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Us (2019) Post-Release Discussion (not by overlord)
(03-30-2019, 02:17 AM)freeman Wrote: I'm starting to think that the exposition dump Red hits us with isn't actually literally the facts, but more the theory Red came up with based on the media she consumed before she was swapped. We see CHUD on the VHS shelf, which involves a government conspiracy, underground monsters, a coverup, etc. I can't remember but I think she says that's how she believed it began? The tethered can't communicate. So how would she know what tetheredville actually is without oral history of any kind? Some papers she found?

She also references the Goonies, the home invasion is sort of like the end of Thriller, and aspects of the villains are like Nightmare on Elm Street and Thriller. Also the lab only has an escalator going down, but not one going up. Clear symbolism. Maybe the lab IS supposed to be considered a magical realism otherworld, and she only explains it as she does because it's the only way she can understand this weird shadowy hell dimension.

The problem (for me) is actually less the spoken exposition by Red, and much more the flashback depictions of what was happening down there. If all we had to rely on were visual clues from the deserted facility plus what Red was saying (and maybe a few strategic shots to show how the switch took place), I think I'd have been more willing to brush aside all the practical questions that are raised.
If we can dream it, then we can do it.
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A couple of friends sat me down and had me watch 2014's THE ONE I LOVE tonight, which proved to be extremely appropriate in a post-US context. I think the way that film handles its exposition and suggestion of backstory really works in a way the exposition in US doesn't. Both conceits are totally insane when looked at logically, but I buy THE ONE I LOVE's more because it doesn't explicitly spell out much at all.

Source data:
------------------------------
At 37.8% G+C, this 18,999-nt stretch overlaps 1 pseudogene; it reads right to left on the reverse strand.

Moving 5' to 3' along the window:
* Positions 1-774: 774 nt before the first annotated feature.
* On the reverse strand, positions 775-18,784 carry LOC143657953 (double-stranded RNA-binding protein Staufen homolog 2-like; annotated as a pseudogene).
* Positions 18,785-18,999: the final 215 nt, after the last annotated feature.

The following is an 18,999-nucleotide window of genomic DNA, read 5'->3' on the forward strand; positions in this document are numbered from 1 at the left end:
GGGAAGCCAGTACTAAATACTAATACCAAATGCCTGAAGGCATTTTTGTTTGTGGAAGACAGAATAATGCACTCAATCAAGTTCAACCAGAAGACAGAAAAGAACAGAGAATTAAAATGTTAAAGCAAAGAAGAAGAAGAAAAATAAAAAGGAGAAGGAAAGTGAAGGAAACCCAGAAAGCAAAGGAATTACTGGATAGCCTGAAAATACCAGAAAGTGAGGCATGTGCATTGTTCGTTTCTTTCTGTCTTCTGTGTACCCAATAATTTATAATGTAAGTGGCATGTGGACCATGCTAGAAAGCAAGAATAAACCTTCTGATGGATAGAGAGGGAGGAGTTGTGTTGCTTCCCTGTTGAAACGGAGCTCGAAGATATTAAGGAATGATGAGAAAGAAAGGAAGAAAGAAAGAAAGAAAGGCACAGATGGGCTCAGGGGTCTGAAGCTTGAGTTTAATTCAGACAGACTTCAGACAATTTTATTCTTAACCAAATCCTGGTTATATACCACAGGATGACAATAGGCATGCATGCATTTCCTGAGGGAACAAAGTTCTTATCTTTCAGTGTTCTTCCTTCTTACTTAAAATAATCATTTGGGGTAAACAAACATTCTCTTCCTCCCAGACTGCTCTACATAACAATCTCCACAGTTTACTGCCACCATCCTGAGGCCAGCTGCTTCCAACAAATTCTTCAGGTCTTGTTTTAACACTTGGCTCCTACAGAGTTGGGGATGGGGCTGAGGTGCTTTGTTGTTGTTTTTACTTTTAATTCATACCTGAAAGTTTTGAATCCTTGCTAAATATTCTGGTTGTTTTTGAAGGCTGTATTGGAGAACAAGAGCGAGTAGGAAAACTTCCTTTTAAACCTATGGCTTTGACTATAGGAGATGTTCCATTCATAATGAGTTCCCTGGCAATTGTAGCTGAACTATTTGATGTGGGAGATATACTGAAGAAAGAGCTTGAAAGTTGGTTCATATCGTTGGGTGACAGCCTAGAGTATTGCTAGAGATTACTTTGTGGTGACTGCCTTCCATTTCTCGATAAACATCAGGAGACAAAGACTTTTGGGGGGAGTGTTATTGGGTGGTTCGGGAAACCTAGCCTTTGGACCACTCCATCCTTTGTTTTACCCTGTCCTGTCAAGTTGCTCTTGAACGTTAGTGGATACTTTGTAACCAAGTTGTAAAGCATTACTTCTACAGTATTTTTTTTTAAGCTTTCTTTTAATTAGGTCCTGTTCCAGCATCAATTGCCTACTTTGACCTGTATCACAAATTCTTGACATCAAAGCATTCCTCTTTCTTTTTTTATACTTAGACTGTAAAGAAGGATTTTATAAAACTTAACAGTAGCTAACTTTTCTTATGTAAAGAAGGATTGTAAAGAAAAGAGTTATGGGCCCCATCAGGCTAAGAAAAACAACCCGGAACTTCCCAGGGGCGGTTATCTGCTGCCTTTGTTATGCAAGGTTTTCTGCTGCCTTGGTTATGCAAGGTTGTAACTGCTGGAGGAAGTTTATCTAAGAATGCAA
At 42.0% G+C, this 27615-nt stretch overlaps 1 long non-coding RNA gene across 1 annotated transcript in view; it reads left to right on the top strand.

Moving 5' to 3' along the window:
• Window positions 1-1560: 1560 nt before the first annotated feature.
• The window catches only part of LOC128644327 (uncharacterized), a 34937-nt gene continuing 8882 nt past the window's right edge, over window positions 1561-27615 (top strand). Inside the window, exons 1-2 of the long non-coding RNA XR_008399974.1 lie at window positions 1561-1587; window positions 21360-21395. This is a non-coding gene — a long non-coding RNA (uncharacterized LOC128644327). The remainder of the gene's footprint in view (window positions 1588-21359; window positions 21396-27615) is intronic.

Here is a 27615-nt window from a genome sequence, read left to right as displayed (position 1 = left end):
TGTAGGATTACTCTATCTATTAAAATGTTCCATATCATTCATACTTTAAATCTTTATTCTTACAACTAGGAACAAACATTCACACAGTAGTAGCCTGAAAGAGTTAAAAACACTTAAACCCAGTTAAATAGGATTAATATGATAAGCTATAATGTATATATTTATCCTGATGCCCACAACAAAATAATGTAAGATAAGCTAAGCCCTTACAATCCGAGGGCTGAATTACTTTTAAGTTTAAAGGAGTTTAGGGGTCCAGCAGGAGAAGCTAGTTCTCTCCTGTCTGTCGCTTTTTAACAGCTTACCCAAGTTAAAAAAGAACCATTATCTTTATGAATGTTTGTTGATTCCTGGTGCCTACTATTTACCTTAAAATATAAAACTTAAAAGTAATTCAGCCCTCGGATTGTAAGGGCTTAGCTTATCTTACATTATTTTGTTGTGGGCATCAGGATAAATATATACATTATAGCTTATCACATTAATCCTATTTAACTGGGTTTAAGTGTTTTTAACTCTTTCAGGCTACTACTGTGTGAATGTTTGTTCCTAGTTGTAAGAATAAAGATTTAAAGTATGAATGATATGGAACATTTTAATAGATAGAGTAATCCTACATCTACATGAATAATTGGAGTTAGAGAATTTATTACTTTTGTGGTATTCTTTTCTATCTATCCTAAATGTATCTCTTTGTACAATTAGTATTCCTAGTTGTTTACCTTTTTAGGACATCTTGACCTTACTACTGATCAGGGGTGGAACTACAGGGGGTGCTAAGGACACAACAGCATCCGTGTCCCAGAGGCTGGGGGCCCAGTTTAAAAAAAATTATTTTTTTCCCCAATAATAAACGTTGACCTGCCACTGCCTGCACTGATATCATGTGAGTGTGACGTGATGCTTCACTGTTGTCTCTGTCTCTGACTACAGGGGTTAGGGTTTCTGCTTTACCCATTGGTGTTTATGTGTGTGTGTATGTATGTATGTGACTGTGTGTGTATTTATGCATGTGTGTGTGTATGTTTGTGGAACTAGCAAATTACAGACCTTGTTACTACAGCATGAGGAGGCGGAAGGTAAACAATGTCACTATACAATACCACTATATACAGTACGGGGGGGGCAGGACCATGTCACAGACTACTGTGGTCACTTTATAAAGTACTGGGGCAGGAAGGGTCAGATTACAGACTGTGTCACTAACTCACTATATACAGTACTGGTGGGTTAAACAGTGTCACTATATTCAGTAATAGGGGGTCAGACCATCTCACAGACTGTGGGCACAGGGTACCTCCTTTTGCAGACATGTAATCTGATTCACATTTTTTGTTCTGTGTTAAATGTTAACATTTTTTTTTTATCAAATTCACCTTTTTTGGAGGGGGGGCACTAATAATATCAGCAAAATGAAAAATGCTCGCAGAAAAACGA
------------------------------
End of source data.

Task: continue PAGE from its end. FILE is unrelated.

Really good movie, by the way.
If we can dream it, then we can do it.
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Nah it was trash I hated it.
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Shocking!
If we can dream it, then we can do it.
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I'm like Rian Johnson! I subvert your expectations!!!
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oooh I remember really enjoying THE ONE I LOVE

ELIZABETH MOSS double doppelgänger feature!!

I assume Peele is a fan!
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It would make for an interesting double feature. Radically different in tone, yet both feature a similar central hook.

And Moss is great in both! Though, admittedly, one asks more of her than the other.
If we can dream it, then we can do it.
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THE ONE I LOVE is good.

So was this! I pretty much loved it until the final "twist" which made zero sense to me in the moment. The Hands Across America stuff also did nothing for me.

Rewatching GET OUT only improves the film, as you see how much of it so well thought out and planned . . . I have a feeling I'll like this less.

I was also distracted by Duke's Jordan Peele impression.
I was in a horror-comedy called BLACK HOLLER. It's now on Prime Video. Check it out!
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The less I think about this movie, the more I like it.

If I can avoid a rewatch it will probably end up in my final Top 10 of the year!
the empire never ended
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I really enjoyed the way the film worked. Peele has a real confidence in letting his story unwind, along with great casting and dialogue. But I feel like the film is built on a premise that doesn't make enough sense, which for me intruded into the experience of watching the film. How could these tethered underground people continue to survive down there for all that time, where did the rabbit food come from, and even how does the mirroring actually work? The hands across America bit is cute, but also makes absolutely no sense, nor does the absence of guns in the film. I liked the twist, and Lupita was terrific in both roles.